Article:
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Yakuza 6: The Song of Life PC review

An excellent conclusion to one of the most underrated RPG series in gaming

Yakuza 6: The Song of Life PC review
Editor's Choice
(Image: © Sega)

Our Verdict

Yakuza 6: The Song of Life is an excellent conclusion to one of the most underrated RPG series in gaming.

For

  • Excellent voice acting
  • Dizzying amount of content and sub-missions
  • Exciting city areas to explore
  • Gripping, heartfelt narrative

Against

  • No English voiceover option
  • Not all dialogue is fully voiced

Yakuza 6: The Song of Life is Kazuma Kiryu's swan song, so it was hard not to scrutinize it more than previous entries in the series. It also had the honor of being the first title in the series designed solely around the PS4 hardware when it first debuted. With so many new fans meeting Kiryu for the first time at the beginning of his adventure with the smash hit release of Yakuza 0, it seemed almost too soon for Yakuza 6 to arrive when it did. After all, we were just getting to know him.

Yakuza has been a cult hit for years now, but it wasn't until Yakuza 0 that the series started to resonate in the west. Because of its blossoming popularity, much of the Western audience has a vastly different perspective on the franchise. New fans love Kiryu and Yakuza because, well, they're excellent games. However, many don't have the years of history with the franchise as longtime fans do. 

(Image credit: Sega)

As a result, Yakuza 6 ran the risk of alienating one of the two crowds especially since those who started the series with Yakuza 0 likely haven't had the time to play through each game yet. Thankfully, Yakuza 6 manages to strike a fantastic balance. It fills new players with the information they need from past titles without being so referential as to alienate those who have already played through previous Yakuza games. And now that the game is on PC, it opens the floor to more fans around the globe. It happens to be one of the best PC games around.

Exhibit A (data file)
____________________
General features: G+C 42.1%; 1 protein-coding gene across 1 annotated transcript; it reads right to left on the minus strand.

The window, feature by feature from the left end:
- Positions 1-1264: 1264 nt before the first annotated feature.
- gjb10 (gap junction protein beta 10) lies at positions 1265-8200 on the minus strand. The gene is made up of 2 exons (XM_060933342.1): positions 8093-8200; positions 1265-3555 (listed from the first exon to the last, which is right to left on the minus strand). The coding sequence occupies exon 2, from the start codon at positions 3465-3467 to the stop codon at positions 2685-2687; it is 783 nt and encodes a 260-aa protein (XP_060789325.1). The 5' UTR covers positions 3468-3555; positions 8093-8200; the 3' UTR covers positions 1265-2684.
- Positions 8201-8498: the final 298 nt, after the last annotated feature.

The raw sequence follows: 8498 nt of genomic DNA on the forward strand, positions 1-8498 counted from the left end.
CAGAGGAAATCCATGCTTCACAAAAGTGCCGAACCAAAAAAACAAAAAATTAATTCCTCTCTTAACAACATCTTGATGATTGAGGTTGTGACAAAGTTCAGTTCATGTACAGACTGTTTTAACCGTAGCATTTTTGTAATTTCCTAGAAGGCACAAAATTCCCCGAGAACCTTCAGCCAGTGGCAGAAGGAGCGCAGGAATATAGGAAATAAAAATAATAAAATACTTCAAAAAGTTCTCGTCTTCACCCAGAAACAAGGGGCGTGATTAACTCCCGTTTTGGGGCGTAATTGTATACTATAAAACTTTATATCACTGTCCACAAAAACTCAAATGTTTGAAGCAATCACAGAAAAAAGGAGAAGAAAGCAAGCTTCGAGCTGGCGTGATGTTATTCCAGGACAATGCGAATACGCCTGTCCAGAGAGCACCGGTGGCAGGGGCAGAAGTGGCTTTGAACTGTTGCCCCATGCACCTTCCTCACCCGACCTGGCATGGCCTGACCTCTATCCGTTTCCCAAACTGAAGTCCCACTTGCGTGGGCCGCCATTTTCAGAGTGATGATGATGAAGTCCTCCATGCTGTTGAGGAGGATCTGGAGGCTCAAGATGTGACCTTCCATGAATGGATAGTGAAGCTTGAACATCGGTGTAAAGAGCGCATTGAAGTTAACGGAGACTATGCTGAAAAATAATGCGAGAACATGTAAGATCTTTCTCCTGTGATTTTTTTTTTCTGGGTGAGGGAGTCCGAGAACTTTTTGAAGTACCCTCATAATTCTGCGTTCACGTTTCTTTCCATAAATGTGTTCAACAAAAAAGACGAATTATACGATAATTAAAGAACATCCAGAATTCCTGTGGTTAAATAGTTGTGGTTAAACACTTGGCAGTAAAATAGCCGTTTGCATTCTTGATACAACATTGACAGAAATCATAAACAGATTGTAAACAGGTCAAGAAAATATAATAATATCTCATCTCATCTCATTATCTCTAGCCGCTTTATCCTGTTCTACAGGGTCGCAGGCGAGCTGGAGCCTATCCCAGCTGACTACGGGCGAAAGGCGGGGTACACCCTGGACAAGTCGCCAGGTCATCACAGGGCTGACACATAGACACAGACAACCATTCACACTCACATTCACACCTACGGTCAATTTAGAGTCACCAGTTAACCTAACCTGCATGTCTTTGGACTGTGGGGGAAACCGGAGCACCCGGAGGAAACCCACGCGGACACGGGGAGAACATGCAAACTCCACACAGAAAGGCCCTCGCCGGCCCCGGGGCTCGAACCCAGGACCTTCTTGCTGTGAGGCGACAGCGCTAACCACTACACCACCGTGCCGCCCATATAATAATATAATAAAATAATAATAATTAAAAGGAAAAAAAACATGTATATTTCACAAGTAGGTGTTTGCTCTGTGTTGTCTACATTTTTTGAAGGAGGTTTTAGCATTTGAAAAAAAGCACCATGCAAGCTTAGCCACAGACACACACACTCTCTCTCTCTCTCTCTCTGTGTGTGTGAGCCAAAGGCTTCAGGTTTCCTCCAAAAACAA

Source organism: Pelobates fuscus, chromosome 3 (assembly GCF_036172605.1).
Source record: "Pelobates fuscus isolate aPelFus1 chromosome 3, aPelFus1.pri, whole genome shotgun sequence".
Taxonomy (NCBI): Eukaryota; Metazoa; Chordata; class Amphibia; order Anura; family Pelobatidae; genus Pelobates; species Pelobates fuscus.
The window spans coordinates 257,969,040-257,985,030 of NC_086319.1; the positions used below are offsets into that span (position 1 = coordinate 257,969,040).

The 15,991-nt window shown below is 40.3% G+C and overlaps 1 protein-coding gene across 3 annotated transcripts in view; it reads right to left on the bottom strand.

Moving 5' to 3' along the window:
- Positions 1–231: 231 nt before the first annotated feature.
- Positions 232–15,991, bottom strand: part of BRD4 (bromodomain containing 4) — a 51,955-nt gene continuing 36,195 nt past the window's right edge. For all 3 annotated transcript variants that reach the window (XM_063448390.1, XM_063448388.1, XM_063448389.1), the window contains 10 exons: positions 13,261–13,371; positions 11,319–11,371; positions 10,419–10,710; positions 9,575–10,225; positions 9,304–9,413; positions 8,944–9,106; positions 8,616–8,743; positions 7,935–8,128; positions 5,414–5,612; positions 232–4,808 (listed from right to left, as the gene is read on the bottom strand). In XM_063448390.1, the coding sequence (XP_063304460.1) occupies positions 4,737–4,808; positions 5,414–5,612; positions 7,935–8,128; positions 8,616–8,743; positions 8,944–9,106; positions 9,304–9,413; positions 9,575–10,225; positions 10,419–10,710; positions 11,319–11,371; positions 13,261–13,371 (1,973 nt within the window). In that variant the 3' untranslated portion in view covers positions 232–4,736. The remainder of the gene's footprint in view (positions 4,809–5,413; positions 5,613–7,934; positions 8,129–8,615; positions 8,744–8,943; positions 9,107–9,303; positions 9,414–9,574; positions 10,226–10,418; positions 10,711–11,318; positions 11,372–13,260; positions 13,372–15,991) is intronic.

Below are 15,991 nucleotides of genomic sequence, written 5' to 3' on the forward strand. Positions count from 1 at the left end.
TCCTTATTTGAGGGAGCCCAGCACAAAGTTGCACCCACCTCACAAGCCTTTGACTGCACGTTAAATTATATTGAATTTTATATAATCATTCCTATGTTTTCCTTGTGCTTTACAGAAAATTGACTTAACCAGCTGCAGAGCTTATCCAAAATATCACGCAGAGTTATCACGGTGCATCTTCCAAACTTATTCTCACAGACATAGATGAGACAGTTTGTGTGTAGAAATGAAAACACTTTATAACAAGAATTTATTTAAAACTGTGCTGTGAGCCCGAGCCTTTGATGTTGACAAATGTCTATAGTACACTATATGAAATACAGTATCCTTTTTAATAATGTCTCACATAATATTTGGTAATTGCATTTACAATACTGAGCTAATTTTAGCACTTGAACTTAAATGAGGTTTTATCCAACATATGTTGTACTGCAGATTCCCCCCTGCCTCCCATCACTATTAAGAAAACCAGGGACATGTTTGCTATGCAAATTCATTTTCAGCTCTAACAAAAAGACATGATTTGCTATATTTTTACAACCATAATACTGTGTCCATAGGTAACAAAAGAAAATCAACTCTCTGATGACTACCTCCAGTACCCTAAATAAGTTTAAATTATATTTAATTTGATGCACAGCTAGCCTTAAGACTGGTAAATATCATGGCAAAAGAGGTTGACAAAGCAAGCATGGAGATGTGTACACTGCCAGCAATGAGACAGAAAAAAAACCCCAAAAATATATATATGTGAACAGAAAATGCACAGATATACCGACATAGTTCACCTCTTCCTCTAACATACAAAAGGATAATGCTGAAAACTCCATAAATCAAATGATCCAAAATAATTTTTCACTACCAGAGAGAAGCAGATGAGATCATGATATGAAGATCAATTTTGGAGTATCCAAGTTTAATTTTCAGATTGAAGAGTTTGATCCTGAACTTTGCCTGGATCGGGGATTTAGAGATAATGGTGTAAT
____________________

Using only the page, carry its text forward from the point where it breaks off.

A fitting refrain

Yakuza 6 picks up a few years after Yakuza 5. Kiryu was the fall guy for the events in that game, and after a three-year jail sentence, returns to the Okinawa orphanage to live his life in peace. However, his young charge Haruka, who was supposed to be waiting for his return, has disappeared. She’s nowhere to be found. 

With this newfound knowledge, Kiryu heads to his old stomping grounds of Kamurocho to track her down, but finds she's been in a terrible accident. Haruka is found comatose in a local hospital, and Kiryu also discovers she has a baby, something wholly unexpected, especially for those following the previous entry in the Yakuza series. Determining the father of the child, who caused her accident, and how it's all connected, is the central focus of the game. 

(Image credit: Sega)

With that, you set off on what feels like a reel of all the important people in Kiryu's life as you acclimate to life outside of prison once more, only to find that the world has changed significantly. Three years is a long time for Kiryu (though not nearly the longest stint a Yakuza hero has been incarcerated). But as you’ll see as the game carries on, you haven't missed out on a thing. The game is so welcoming and informative to newcomers that it’ll be like coming back to a familiar drama series a few episodes in with some great recaps thrown in for good measure. 

Hitting the city

Although most of your time is spent with Kiryu completing the game’s main story, you’ll have plenty of opportunities to check out the rest of the areas around you as well, and that will take up a good part of your time in the game as a whole. It’s perfect for anyone who doesn’t like actual open-world games and needs to be reined in a bit since the city areas aren’t endless.

Yakuza 6: The Song of Life PC review

(Image credit: Sega)

There are a wide variety of activities spread out between the main urban locales: Kamurocho and Onomichi. You're left to your own devices as Kiryu between lengthy story setpieces. These are some of the most rewarding aspects of the entire experience. Though the central story is always a thrill to play through when it comes to Yakuza games, part of the attraction is the immense amount of sub-stories you’ll unlock by simply exploring the city.